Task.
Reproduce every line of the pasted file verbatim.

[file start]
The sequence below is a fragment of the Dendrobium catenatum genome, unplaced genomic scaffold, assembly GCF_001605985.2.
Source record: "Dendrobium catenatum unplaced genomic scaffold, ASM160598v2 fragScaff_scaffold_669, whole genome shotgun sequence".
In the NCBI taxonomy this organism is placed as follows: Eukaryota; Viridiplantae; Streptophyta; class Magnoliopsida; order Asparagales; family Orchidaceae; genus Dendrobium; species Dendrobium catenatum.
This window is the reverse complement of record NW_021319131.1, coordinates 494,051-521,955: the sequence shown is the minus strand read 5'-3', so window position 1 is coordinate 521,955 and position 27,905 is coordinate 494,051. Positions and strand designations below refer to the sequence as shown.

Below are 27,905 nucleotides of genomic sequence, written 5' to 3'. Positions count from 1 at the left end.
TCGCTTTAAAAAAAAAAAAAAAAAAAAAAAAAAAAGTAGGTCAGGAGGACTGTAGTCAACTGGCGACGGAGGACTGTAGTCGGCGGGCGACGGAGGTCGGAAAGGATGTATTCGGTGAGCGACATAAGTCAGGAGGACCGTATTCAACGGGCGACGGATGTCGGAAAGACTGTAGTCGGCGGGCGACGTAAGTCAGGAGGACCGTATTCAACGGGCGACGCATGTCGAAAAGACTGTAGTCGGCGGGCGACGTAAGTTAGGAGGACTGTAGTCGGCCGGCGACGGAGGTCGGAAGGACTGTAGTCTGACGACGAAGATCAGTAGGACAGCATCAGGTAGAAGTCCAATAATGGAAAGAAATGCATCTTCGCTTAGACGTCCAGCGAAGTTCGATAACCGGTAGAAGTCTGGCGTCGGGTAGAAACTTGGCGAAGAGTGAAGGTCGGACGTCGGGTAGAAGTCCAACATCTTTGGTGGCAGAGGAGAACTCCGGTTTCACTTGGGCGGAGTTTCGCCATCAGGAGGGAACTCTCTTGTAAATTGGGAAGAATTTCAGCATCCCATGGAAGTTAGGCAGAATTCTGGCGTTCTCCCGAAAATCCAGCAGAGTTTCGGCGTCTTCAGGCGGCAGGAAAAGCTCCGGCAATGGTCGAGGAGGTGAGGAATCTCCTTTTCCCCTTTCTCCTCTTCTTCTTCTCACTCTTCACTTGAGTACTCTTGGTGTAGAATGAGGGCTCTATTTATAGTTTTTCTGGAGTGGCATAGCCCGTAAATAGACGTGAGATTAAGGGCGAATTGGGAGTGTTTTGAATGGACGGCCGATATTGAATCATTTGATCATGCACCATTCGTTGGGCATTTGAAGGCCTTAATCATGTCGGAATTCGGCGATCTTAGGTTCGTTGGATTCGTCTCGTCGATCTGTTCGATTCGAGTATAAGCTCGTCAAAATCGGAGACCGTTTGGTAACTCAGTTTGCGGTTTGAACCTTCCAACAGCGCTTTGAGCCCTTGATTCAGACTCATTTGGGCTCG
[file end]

The sequence below is a fragment of the Dendrobium catenatum genome, unplaced genomic scaffold, assembly GCF_001605985.2.
Source record: "Dendrobium catenatum unplaced genomic scaffold, ASM160598v2 fragScaff_scaffold_669, whole genome shotgun sequence".
In the NCBI taxonomy this organism is placed as follows: Eukaryota; Viridiplantae; Streptophyta; class Magnoliopsida; order Asparagales; family Orchidaceae; genus Dendrobium; species Dendrobium catenatum.
This window is the reverse complement of record NW_021319131.1, coordinates 494,051-521,955: the sequence shown is the minus strand read 5'-3', so window position 1 is coordinate 521,955 and position 27,905 is coordinate 494,051. Positions and strand designations below refer to the sequence as shown.

Below are 27,905 nucleotides of genomic sequence, written 5' to 3'. Positions count from 1 at the left end.
TCGCTTTAAAAAAAAAAAAAAAAAAAAAAAAAAAAGTAGGTCAGGAGGACTGTAGTCAACTGGCGACGGAGGACTGTAGTCGGCGGGCGACGGAGGTCGGAAAGGATGTATTCGGTGAGCGACATAAGTCAGGAGGACCGTATTCAACGGGCGACGGATGTCGGAAAGACTGTAGTCGGCGGGCGACGTAAGTCAGGAGGACCGTATTCAACGGGCGACGCATGTCGAAAAGACTGTAGTCGGCGGGCGACGTAAGTTAGGAGGACTGTAGTCGGCCGGCGACGGAGGTCGGAAGGACTGTAGTCTGACGACGAAGATCAGTAGGACAGCATCAGGTAGAAGTCCAATAATGGAAAGAAATGCATCTTCGCTTAGACGTCCAGCGAAGTTCGATAACCGGTAGAAGTCTGGCGTCGGGTAGAAACTTGGCGAAGAGTGAAGGTCGGACGTCGGGTAGAAGTCCAACATCTTTGGTGGCAGAGGAGAACTCCGGTTTCACTTGGGCGGAGTTTCGCCATCAGGAGGGAACTCTCTTGTAAATTGGGAAGAATTTCAGCATCCCATGGAAGTTAGGCAGAATTCTGGCGTTCTCCCGAAAATCCAGCAGAGTTTCGGCGTCTTCAGGCGGCAGGAAAAGCTCCGGCAATGGTCGAGGAGGTGAGGAATCTCCTTTTCCCCTTTCTCCTCTTCTTCTTCTCACTCTTCACTTGAGTACTCTTGGTGTAGAATGAGGGCTCTATTTATAGTTTTTCTGGAGTGGCATAGCCCGTAAATAGACGTGAGATTAAGGGCGAATTGGGAGTGTTTTGAATGGACGGCCGATATTGAATCATTTGATCATGCACCATTCGTTGGGCATTTGAAGGCCTTAATCATGTCGGAATTCGGCGATCTTAGGTTCGTTGGATTCGTCTCGTCGATCTGTTCGATTCGAGTATAAGCTCGTCAAAATCGGAGACCGTTTGGTAACTCAGTTTGCGGTTTGAACCTTCCAACAGCGCTTTGAGCCCTTGATTCAGACTCATTTGGGCTCG